Valentine’s Day – Brought to you by farmers everywhere

Valentine’s Day – with all of the shades of red and cute stuffed toys, it’s not exactly a day synonymous with agriculture, but it probably should be. Today many of the uncharacteristic agricultural products get to take center stage in transforming February 14 from mid-winter dreary to romantic hit. So let’s take a minute to consider how omnipresent agriculture is and remember how vital it is that producers are doing it right.

Let’s think about it chronologically. What do people do on Valentine’s Day? Well leading up to it and the day of, flowers everywhere: the grocery store, delivery trucks, coworker’s desks, etc. As someone who tends to focus on commodities, it’s an interesting change to think about the fact that flowers are also a farmed crop.

Of course the other Valentine’s staple is chocolate. Naturally there is (at least a little) cacao in there along with a whole range of other agricultural products, like milk, nuts, sugar and all the other things that make chocolate the “oh so tasty and addictive” treat it is. There are also all of the chocolate covered goodies to think of: strawberries, blueberries, rice krispies, and bacon. You can pretty much cover anything in chocolate, but we recommend it be edible.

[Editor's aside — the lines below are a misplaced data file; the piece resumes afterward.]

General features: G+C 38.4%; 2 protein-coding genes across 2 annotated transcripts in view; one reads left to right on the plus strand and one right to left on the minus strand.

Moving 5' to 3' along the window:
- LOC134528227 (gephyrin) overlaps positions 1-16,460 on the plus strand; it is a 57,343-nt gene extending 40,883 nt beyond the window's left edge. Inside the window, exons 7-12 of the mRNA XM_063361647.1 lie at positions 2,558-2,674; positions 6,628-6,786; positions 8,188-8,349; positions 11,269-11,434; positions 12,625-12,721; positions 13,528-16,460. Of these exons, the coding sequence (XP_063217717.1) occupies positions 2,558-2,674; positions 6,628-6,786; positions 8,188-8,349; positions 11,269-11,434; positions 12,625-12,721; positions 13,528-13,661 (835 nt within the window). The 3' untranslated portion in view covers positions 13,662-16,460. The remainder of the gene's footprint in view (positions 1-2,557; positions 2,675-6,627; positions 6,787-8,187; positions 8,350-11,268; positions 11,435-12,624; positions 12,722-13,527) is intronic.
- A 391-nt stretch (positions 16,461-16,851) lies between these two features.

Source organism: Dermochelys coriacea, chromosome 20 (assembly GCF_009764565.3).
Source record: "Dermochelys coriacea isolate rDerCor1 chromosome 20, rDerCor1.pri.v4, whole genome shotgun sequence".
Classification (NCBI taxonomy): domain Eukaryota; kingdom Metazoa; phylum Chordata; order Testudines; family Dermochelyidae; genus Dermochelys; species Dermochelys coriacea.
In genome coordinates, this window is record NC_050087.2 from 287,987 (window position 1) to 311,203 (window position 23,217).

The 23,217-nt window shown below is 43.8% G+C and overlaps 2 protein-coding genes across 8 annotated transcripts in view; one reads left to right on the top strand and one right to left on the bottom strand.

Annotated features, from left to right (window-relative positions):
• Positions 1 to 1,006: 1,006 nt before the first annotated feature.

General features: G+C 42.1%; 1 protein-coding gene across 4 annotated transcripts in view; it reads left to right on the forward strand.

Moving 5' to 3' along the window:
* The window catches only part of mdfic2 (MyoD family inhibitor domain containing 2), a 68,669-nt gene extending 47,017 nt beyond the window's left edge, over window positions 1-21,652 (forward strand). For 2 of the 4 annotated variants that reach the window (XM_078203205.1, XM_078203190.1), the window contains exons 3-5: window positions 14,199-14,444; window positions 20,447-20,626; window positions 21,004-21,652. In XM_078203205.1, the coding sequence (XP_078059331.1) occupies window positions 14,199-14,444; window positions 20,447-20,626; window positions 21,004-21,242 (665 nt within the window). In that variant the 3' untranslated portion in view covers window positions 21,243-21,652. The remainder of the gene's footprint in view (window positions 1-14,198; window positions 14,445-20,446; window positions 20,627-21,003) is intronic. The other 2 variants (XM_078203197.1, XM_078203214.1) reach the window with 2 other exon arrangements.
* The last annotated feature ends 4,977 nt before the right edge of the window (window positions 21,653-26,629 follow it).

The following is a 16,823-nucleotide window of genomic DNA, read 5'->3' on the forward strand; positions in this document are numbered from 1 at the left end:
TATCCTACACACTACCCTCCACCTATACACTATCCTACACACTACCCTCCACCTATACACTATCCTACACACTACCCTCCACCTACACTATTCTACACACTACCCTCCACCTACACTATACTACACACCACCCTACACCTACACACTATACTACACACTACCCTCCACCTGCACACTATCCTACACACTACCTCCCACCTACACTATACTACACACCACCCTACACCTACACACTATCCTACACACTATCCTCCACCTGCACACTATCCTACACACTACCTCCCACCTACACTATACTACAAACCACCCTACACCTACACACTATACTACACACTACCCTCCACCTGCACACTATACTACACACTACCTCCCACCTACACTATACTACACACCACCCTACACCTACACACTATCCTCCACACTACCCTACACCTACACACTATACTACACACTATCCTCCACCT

Certainly there is the message of the day itself, and I mean that literally. You couldn’t let your sweetheart spend the day wondering who sent the enormous bouquet of cookies, or let your number one lady –Mom – think that you forgot her on Valentine’s Day could you? That’s where agroforestry and paper production steps in.

Finally, most people like to end their day with a romantic dinner. It seems like every restaurant without a drive through requires reservations this one day of the year. These places are serving food coming from all over the world, produced by farmers on farms of every type imaginable. Some are producing food and others focus on fiber.  Some have employees while others don’t, and some focus on crops while others focus on livestock.  They all have been charged with caring for the land and their surroundings while producing a product for their neighbors and the world.

All together that’s a pretty heavy agricultural influence for one day, and that’s just for those who are thinking “inside” the box.  Agriculture’s everywhere, and it’s awfully important. So on this day known for love, make sure you send a little love to all the hard working farmers everywhere, who make this day possible.